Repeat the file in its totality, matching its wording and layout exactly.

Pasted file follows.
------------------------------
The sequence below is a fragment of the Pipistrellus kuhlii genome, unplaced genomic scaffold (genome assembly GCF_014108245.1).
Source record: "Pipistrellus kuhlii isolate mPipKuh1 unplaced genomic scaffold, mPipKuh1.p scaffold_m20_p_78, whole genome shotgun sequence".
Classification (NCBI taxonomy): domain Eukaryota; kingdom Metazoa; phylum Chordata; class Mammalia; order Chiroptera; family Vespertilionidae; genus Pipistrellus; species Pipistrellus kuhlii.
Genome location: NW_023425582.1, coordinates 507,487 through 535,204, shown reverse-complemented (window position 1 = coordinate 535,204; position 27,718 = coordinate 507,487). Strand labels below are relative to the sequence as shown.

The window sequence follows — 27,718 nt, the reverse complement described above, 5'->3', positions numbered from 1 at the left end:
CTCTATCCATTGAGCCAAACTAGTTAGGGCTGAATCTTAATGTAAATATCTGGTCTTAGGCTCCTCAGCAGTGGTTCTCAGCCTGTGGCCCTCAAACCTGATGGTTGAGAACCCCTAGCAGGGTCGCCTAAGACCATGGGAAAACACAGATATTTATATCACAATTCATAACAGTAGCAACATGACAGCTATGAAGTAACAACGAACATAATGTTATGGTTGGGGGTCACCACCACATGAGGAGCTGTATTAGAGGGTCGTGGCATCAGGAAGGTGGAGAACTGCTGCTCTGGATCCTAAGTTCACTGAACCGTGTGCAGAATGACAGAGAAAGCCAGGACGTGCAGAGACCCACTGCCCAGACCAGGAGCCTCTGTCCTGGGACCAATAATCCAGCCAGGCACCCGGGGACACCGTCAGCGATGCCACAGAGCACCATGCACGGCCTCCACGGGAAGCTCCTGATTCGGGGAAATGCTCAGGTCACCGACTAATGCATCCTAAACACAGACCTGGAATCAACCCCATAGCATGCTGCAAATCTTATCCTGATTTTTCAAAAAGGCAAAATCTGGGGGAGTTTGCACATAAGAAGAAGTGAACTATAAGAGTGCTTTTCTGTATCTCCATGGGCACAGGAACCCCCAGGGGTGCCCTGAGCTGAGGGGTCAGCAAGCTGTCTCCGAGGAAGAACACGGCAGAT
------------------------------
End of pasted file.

The sequence below is a fragment of the Pipistrellus kuhlii genome, unplaced genomic scaffold (genome assembly GCF_014108245.1).
Source record: "Pipistrellus kuhlii isolate mPipKuh1 unplaced genomic scaffold, mPipKuh1.p scaffold_m20_p_78, whole genome shotgun sequence".
Classification (NCBI taxonomy): domain Eukaryota; kingdom Metazoa; phylum Chordata; class Mammalia; order Chiroptera; family Vespertilionidae; genus Pipistrellus; species Pipistrellus kuhlii.
Genome location: NW_023425582.1, coordinates 507,487 through 535,204, shown reverse-complemented (window position 1 = coordinate 535,204; position 27,718 = coordinate 507,487). Strand labels below are relative to the sequence as shown.

The window sequence follows — 27,718 nt, the reverse complement described above, 5'->3', positions numbered from 1 at the left end:
CTCTATCCATTGAGCCAAACTAGTTAGGGCTGAATCTTAATGTAAATATCTGGTCTTAGGCTCCTCAGCAGTGGTTCTCAGCCTGTGGCCCTCAAACCTGATGGTTGAGAACCCCTAGCAGGGTCGCCTAAGACCATGGGAAAACACAGATATTTATATCACAATTCATAACAGTAGCAACATGACAGCTATGAAGTAACAACGAACATAATGTTATGGTTGGGGGTCACCACCACATGAGGAGCTGTATTAGAGGGTCGTGGCATCAGGAAGGTGGAGAACTGCTGCTCTGGATCCTAAGTTCACTGAACCGTGTGCAGAATGACAGAGAAAGCCAGGACGTGCAGAGACCCACTGCCCAGACCAGGAGCCTCTGTCCTGGGACCAATAATCCAGCCAGGCACCCGGGGACACCGTCAGCGATGCCACAGAGCACCATGCACGGCCTCCACGGGAAGCTCCTGATTCGGGGAAATGCTCAGGTCACCGACTAATGCATCCTAAACACAGACCTGGAATCAACCCCATAGCATGCTGCAAATCTTATCCTGATTTTTCAAAAAGGCAAAATCTGGGGGAGTTTGCACATAAGAAGAAGTGAACTATAAGAGTGCTTTTCTGTATCTCCATGGGCACAGGAACCCCCAGGGGTGCCCTGAGCTGAGGGGTCAGCAAGCTGTCTCCGAGGAAGAACACGGCAGAT